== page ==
Tuesday, 16 June 2009

Sam Peckinpah's The Wild Bunch.

More often than not, I find myself hopelessly out of touch with current development of events. Worse still, I occasionally feel that I could not catch up with the pace with how things are advancing at its speedy pace. Just the other day, someone talked about Lady Gaga's heavily rotated hit single "Pokerface" while I could only recall Tiffany's "I Think We Are Alone Now' from the 80s in terms of catchiness. Incidentally, "pokerface" was also a name an ex-gf called me when we broke up.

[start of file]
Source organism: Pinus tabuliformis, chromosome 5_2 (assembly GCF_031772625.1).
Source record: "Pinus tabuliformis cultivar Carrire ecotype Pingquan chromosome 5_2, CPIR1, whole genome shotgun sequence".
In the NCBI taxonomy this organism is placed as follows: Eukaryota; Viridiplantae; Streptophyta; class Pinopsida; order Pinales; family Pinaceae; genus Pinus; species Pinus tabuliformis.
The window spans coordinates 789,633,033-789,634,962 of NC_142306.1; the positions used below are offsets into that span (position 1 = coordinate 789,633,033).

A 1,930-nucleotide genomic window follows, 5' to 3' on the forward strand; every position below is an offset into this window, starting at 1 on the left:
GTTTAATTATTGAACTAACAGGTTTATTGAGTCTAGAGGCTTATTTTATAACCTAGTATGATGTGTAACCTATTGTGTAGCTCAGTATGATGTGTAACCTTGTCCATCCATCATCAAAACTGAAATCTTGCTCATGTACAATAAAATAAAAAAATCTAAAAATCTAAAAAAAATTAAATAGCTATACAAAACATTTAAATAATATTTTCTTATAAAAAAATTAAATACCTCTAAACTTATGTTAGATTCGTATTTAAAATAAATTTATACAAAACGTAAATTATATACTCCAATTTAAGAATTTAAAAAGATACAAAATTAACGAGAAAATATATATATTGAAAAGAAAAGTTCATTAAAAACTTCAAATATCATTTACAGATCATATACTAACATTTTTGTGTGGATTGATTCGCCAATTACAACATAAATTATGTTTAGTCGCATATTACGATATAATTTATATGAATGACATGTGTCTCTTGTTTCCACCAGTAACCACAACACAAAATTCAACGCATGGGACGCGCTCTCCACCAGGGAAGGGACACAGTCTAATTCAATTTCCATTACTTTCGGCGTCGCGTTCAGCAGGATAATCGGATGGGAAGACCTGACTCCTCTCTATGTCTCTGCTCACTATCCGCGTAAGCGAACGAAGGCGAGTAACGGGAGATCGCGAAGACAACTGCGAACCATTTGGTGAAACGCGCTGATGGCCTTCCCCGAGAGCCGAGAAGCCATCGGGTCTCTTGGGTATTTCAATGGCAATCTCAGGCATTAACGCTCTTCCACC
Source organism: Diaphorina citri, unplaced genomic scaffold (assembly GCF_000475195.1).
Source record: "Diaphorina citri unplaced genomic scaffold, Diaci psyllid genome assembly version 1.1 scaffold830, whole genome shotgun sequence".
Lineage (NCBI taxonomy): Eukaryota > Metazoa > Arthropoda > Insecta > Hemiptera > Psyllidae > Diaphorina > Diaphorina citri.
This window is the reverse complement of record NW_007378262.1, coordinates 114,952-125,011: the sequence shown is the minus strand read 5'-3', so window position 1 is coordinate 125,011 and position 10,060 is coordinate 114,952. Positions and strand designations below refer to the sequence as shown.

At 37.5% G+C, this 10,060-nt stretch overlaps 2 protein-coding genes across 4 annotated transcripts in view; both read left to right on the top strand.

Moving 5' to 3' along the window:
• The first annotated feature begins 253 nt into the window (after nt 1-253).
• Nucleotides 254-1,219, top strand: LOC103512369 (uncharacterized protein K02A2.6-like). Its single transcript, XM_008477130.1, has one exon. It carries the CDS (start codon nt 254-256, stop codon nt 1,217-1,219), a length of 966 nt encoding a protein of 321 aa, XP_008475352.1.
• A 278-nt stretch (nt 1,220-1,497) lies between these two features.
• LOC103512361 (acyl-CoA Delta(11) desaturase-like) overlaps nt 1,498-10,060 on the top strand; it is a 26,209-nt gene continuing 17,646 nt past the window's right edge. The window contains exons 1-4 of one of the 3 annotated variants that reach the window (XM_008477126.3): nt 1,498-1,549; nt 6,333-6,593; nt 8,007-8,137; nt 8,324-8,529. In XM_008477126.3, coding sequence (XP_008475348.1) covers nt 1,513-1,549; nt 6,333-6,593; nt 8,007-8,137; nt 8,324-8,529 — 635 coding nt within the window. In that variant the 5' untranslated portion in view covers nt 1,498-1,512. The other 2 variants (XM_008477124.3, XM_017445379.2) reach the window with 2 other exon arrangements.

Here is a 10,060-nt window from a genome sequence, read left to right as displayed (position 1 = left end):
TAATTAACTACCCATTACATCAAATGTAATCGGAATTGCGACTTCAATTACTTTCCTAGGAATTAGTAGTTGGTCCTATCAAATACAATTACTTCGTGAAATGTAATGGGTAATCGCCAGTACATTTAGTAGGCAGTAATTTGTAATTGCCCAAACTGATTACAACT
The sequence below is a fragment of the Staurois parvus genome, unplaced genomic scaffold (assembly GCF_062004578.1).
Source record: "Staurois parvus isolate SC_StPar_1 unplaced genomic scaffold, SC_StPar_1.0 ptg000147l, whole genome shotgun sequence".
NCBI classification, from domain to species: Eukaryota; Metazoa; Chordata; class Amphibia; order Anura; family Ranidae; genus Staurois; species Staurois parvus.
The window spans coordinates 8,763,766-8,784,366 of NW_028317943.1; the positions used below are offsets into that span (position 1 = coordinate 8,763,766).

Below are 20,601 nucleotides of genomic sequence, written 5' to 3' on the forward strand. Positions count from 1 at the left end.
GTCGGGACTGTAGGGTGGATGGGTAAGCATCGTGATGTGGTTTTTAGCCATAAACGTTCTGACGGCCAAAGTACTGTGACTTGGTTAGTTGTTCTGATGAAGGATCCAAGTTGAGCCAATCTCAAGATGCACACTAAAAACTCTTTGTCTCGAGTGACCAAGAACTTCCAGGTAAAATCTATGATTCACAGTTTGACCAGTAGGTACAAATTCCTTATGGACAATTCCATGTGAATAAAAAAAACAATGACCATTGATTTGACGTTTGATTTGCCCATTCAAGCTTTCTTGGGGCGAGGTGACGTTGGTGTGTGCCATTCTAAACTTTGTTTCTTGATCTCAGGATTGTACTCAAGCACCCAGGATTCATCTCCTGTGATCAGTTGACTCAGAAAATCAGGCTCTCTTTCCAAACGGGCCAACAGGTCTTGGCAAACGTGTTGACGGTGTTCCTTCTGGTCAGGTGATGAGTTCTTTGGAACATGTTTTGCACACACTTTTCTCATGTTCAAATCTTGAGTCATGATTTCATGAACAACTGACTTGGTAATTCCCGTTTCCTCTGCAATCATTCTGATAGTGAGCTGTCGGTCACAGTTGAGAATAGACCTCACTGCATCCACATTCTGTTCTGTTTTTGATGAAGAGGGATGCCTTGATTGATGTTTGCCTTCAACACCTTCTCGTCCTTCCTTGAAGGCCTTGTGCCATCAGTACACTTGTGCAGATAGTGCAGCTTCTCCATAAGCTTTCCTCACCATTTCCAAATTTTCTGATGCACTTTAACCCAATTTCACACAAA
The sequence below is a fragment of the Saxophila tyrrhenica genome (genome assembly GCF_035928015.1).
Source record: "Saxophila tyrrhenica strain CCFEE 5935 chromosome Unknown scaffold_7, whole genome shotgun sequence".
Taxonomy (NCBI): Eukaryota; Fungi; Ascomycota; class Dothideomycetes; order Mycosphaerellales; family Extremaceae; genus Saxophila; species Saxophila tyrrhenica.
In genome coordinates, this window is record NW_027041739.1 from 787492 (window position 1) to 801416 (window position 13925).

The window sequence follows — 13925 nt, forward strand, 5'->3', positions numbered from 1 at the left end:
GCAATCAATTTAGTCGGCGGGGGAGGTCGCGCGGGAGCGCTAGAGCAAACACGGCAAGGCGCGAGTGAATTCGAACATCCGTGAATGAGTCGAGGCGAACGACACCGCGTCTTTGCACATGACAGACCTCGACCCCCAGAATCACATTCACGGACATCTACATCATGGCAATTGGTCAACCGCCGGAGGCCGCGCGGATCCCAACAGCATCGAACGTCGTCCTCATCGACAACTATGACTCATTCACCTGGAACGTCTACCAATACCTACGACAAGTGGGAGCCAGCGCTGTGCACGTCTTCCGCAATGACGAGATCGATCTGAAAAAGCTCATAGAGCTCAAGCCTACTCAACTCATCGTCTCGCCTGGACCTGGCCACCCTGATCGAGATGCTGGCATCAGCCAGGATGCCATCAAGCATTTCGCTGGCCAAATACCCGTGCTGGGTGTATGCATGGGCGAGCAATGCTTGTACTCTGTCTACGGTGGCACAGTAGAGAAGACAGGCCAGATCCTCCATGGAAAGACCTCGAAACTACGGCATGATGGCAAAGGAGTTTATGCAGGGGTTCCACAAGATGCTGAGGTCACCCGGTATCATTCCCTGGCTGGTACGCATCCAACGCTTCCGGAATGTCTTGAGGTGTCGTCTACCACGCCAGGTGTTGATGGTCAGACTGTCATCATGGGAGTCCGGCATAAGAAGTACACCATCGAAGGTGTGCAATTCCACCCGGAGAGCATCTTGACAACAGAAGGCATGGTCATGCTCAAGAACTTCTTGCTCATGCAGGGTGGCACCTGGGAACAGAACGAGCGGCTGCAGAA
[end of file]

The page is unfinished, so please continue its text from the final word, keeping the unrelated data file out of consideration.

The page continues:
Sam Peckinpah (1925 – 1984)'s The Wild Bunch (1969) dealt with a bunch of outlaws trying to cope with the closing of the gunslingers, wild wild west era and modernisation of the society as the 20th Century began. Starring the late William Holden (1918 – 1981) and Ernest Borgnine, amongst others, the film was as violent as it could gets. Like any of Peckinpah's spaghetti western genre films, the characters and actors were, well, real men of yesteryear who were gruff, tough with skins looking like pre-tanned wrinkly leather, definitely unlike the majority of the 21st millennium metrosexualised, poofed up boytors. The film is also acclaimed for its groundbreaking usage of slo-mo, intricate, multi-angle editing. All I see are lots of dusts and bloods. The climatic showdown is the highlight of the entire movie in my opinion. The aging outlaws, suffering from sudden conscience, decided to avenge one their gang members death by taking on an entire rogue-ish oily looking Mexican garrison at their base. They all died obviously but not before ensuring that not even a single Mexican soldier is alive.

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